The Democratic attack on Ryan and his budget plan is, at best, ignorant.
Republican presidential candidate, former Massachusetts Gov. Mitt Romney, right, with his newly announced vice presidential running mate, Rep. Paul Ryan, R-Wis., during a campaign rally in Manassas, Va., Saturday, Aug. 11, 2012. (AP Photo/Pablo Martinez Monsivais)
Paul Ryan had not finished his acceptance speech when President Obama's campaign manager, Jim Messina, released a statement blasting him for favoring "new budget-busting tax cuts for the wealthy." Ryan's "radical" budget plan, Messina added, "would end Medicare as we know it by turning it into a voucher system, shifting thousands of dollars in health care costs to seniors."
Romney could have run from this fight. Plenty of Republicans have been telling him not to distract voters from their unhappiness about the economy by presenting far-reaching plans of his own -- and especially not to elevate the issue of Medicare, on which Democrats traditionally have an advantage.
Romney has rejected this advice. As Messina's statement also shows, this campaign will now be about something big: the future of the welfare state.
The Democratic attack on Ryan and his budget plan is, at best, ignorant. "Budget-busting" tax cuts? The Ryan budget plan envisions taxes running at a higher level of GDP than the average of the last few decades.
Ryan's Medicare plan doesn't shift health care costs to seniors, either. The Democrats' criticism was arguably true of Ryan's 2011 plan. The 2012 version -- the one Romney endorsed -- includes changes to meet that criticism. That's how it won the support of Sen. Ron Wyden, D-Ore.
Under the original Ryan plan, retirees would have chosen a private health plan, and the government would have contributed toward the cost. The amount of subsidy would have depended on the beneficiary's age and health status. Over time, the average amount of money would have risen with inflation.
Critics pointed out that health care costs have long risen faster than inflation. If competition failed to change that, seniors would indeed have been left paying more.
The new version of the plan cleverly fixes the problem. Insurers would submit bids to see who could cover Medicare's traditional benefits for the lowest premium. The average amount of financial assistance would equal the second-lowest bid. So seniors will always have an option that leaves them with no higher costs than now. If they pick something even cheaper, they come out ahead.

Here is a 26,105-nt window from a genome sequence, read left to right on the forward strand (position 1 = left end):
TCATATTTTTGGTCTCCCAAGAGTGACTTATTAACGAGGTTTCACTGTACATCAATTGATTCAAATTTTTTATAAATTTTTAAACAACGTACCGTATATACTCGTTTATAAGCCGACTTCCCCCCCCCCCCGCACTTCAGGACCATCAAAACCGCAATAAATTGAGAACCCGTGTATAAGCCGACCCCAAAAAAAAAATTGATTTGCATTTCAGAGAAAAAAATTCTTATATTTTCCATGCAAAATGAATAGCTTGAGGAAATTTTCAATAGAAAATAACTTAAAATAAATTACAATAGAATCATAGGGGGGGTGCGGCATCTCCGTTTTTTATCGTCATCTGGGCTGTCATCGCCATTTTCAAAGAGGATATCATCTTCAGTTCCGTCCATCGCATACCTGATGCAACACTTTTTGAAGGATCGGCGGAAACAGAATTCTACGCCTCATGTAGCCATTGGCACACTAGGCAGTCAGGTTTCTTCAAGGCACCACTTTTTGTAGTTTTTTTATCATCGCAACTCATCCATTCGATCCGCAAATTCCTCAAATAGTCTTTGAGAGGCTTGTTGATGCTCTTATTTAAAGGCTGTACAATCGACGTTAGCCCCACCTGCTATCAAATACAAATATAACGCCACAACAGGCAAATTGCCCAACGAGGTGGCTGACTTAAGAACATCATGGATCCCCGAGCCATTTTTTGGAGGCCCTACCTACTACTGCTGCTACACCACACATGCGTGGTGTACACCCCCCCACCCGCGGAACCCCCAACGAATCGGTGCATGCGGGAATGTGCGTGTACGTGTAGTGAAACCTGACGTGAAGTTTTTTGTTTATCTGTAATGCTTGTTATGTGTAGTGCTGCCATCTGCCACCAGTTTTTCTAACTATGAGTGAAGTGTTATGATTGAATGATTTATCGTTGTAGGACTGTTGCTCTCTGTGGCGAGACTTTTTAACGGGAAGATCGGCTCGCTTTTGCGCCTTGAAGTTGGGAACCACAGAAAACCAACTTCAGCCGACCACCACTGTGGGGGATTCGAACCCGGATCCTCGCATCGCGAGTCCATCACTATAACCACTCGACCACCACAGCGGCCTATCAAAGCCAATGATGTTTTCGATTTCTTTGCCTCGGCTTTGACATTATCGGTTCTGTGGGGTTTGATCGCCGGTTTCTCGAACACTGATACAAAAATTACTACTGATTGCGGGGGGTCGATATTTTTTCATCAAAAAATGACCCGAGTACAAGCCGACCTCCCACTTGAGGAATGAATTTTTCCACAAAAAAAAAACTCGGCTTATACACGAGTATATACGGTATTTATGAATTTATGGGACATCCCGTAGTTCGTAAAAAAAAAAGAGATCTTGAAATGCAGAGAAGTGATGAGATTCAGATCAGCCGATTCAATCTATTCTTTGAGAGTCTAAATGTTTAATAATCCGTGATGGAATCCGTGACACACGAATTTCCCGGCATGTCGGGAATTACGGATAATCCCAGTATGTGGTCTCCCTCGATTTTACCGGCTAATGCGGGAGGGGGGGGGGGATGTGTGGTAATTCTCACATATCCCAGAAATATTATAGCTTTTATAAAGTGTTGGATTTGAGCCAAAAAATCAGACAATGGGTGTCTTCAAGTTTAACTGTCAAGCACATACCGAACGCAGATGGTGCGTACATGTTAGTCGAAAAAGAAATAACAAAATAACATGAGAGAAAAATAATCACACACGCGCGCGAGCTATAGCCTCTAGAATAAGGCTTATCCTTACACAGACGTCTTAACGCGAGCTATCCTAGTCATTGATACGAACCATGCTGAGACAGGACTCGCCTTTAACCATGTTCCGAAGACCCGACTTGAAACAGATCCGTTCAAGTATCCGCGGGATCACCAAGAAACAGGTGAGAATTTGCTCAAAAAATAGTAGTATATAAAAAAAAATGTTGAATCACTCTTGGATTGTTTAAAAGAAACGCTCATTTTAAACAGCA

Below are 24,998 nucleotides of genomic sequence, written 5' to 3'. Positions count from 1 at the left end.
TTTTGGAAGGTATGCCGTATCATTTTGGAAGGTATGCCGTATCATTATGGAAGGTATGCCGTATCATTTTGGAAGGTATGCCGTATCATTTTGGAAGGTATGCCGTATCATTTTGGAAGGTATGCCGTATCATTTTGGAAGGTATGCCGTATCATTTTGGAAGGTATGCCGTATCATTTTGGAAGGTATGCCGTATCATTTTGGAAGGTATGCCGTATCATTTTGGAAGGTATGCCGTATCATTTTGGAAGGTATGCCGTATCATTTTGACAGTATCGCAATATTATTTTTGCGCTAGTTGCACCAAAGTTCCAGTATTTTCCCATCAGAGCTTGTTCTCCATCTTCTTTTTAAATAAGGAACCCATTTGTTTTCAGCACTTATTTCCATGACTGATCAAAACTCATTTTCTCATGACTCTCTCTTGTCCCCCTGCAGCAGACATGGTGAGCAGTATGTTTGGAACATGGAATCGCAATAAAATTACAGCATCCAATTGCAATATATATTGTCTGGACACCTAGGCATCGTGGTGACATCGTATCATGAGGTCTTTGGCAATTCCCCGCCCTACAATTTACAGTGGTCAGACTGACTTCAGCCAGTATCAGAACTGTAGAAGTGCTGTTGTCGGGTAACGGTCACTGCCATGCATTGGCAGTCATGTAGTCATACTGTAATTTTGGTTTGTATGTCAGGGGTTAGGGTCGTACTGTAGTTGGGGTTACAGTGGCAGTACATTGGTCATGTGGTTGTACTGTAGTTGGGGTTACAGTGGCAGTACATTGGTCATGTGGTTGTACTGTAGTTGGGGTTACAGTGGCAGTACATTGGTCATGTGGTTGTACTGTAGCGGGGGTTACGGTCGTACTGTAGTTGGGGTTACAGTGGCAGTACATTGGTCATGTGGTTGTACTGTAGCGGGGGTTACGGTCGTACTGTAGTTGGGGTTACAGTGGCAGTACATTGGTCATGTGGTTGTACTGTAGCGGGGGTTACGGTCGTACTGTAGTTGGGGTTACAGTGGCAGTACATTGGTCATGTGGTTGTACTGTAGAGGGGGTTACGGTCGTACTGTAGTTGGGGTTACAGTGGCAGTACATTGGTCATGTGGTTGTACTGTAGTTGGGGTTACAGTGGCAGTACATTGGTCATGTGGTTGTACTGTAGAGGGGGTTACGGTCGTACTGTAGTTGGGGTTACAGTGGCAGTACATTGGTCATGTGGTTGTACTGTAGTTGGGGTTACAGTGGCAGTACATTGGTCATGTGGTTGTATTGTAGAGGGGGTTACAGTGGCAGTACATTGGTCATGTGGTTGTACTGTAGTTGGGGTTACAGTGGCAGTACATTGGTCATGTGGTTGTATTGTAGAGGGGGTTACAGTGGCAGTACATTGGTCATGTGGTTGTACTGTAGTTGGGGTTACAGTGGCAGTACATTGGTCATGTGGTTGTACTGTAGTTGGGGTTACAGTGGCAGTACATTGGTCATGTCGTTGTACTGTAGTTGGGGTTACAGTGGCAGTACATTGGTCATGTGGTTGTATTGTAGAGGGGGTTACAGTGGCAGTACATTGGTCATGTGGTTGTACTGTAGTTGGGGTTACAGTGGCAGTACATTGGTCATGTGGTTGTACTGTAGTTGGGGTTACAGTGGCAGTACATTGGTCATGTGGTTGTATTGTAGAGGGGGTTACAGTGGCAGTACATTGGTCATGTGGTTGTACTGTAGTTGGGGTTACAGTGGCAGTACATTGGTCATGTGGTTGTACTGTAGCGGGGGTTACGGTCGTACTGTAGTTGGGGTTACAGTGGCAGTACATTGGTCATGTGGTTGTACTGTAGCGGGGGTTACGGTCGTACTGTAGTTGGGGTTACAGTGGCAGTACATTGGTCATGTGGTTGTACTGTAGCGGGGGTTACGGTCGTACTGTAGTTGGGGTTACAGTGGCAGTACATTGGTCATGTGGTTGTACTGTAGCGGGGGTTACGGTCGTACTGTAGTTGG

Ryan's budget includes a fail-safe to make sure the plan saves money even if competition doesn't restrain premium growth: Total spending would be limited to the growth of the economy plus inflation plus 0.5 percent.
That fail-safe doesn't rescue the Democratic attack, however, because the Obama administration caps Medicare spending at the same level. There is no scenario under which Medicare recipients have to pay more under the Romney-Ryan plan than they have to pay under the Democratic plan.
The Ryan budget isn't perfect. The better criticism, though, is that it doesn't go far enough on entitlements, particularly Social Security. Too large a share of the budget restraint therefore comes from domestic programs other than entitlements. This isn't, unfortunately, a criticism that Democrats have any interest or credibility in making.
Beneath Messina's distortions lies a real debate. Is our welfare state basically healthy, just in need of a few tweaks? Democrats believe, or claim to believe, that if we just raised taxes on the rich and let experts redirect Medicare spending, we could keep the open-ended entitlement programs on which we have come to rely.
Republicans tend to think that our entitlement programs are structurally flawed in a way that neither tax increases nor better management can solve. Republicans do not want to abolish these entitlements. Their view is that they should be limited, and made to work with rather than against markets.
The Democratic view has a strong base of support among voters. Even those who share the Republican view, as I do, cannot be sure it will win in the court of public opinion.
If Romney and Ryan do prevail, it will mean voters accept the need to modernize the welfare state -- and this election will have been the most important one since 1980.
Ramesh Ponnuru is a senior editor at National Review. He wrote this article for Bloomberg News.
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